KB: We don’t get really specific feedback from them. I think the feedback you get is that they want to come back year after year. We have about a 50 percent return rate on campers who come back to us. Once they turn 15, if they’ve been to camp at least twice, they can apply to be part of our intern program. The interns do workshops throughout the year for leadership skill building, then they come help us run camp during the summer.  We never have any trouble getting interns for the program, which I think is a testament to what we do and how they feel about being there. After they turn 17, they matriculate out of the internship program and become adult volunteers. Then they keep coming back every summer. Our most recent past board chair started as a camper and progressed to an intern, a volunteer, and a staff member. She basically grew up at Rock Camp. That’s evidence of the lifelong impact.

Parents are very vocal about whether or not their kids are having a good experience. We hear from so many parents who make comments like, “My kid blossomed after coming to your program,” or “This was the most fun thing they did all summer. They want to come back next year.” I’ve heard, “It was transformative for me to watch my kid go through that process and to see them up on the stage.” So, we get really good, warm feedback from parents.

CL: Especially if their kids have been going through a tough time, dealing with the process of being a kid, to see them feel free to be themselves must be amazing.

KB: It is. Even watching my own daughter the first time she went through camp was such an incredible experience. Just to watch her be a self-advocate and to pick up vocals. She went from, “oh I’m just going to wing it on stage, I’m just gonna sing whatever.” To “No, I’d better write some actual lyrics,” and committing to that and cooperating with her band, and all of them working together to create a song.

To me, there’s such a big difference between teaching a kid a song and having them regurgitate it onstage, compared to saying “I’m going to teach you just a few chords and you’re going to come up with your own chord progression for this song, and you’re going to help come up with the lyrics. What do you want to say in your song?” I think that’s something really powerful.

Learning music is very powerful for everyone, but there’s that next level of empowerment that comes from the songs being your own. That’s true for the Ladies Rock Camp program too, I think. A lot of the women who go through that program say, “I wish this had been around when I was a kid.” The bonding that happens even in the short and intense Ladies Rock Camp weekend is so powerful. There are a lot of wonderful connections that get made during that program.

CL: It’s not something that adults get to access very often. That’s something that is really lost after you get out of college. You don’t have a bunch of people who all have similar interests jammed in a room together ever again. So that and the friendships that form I think are really magical.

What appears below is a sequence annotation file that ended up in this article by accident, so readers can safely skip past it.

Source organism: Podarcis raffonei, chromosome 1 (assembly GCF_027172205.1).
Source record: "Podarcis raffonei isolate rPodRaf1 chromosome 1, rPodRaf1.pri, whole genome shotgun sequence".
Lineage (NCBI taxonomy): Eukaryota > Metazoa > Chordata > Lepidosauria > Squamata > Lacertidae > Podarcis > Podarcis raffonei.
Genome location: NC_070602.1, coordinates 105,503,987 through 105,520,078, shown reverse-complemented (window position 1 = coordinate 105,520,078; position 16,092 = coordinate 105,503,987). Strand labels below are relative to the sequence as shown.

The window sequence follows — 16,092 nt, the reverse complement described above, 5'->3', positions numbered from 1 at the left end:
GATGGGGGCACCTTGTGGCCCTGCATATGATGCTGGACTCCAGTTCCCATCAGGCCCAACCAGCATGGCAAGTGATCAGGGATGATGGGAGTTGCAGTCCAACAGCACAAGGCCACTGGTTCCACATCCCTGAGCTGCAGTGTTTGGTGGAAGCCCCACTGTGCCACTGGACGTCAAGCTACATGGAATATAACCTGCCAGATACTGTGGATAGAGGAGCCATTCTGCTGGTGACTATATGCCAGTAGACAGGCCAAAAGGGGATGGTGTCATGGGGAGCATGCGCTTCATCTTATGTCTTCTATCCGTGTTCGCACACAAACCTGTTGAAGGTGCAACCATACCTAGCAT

KB: Totally.

CL: A lot of the time when I talk to people about Rock Camp, their first question is “why no boys?” I’m sure you hear that all the time. What is your typical response to that?

KB: We do get that question a lot. Our typical response to that is that the entire music industry is for boys and so it’s okay to have a place that’s just for girls. If you would like to start a Boys Rock Camp, go right ahead, but that’s not what we do. There are lots of places for boys to go and play music and to write their own music. There is not a lack of male musicians in the music industry at all. The last time I looked at the lineup for one of the big music festivals like Coachella or Bonnaroo, out of the 60 to 70 bands that are performing, maybe a handful of them are female led, and even fewer have all women in their band. So yeah, it’s okay that we’re gonna take up some space.

CL: Before we conclude, is there anything else you’d like to add?

KB: We do fun activities throughout the year that help raise funds for tuition assistance. One of our main tenets is that we never turn a camper away due to lack of funds. We spend most of the year raising money so we can provide tuition assistance for our campers who need help. We have a karaoke contest every spring, and a women’s arm-wrestling tournament in the early part of the year. In the fall we have our big gala fundraiser, where we’re honoring Laura Veirs, who just put out a new album. The gala is such a fun event. I would definitely encourage people to attend.

I would also encourage everyone to come out to the showcases this summer. Especially folks at Biamp, because you’re a sponsor. We would love for you to come and see what your funding contributes to. Showcase information is listed on our website, and the next one is scheduled for this Saturday, August 18th, at 3:00 p.m. at the Alberta Abbey. I think that it really hits home for people when they come to the showcase and they see the campers perform their original songs. It’s a heart wrenchingly cool experience, and also very loud, so bring your ear plugs

 

*This interview has been condensed and edited for clarity.

Please follow us: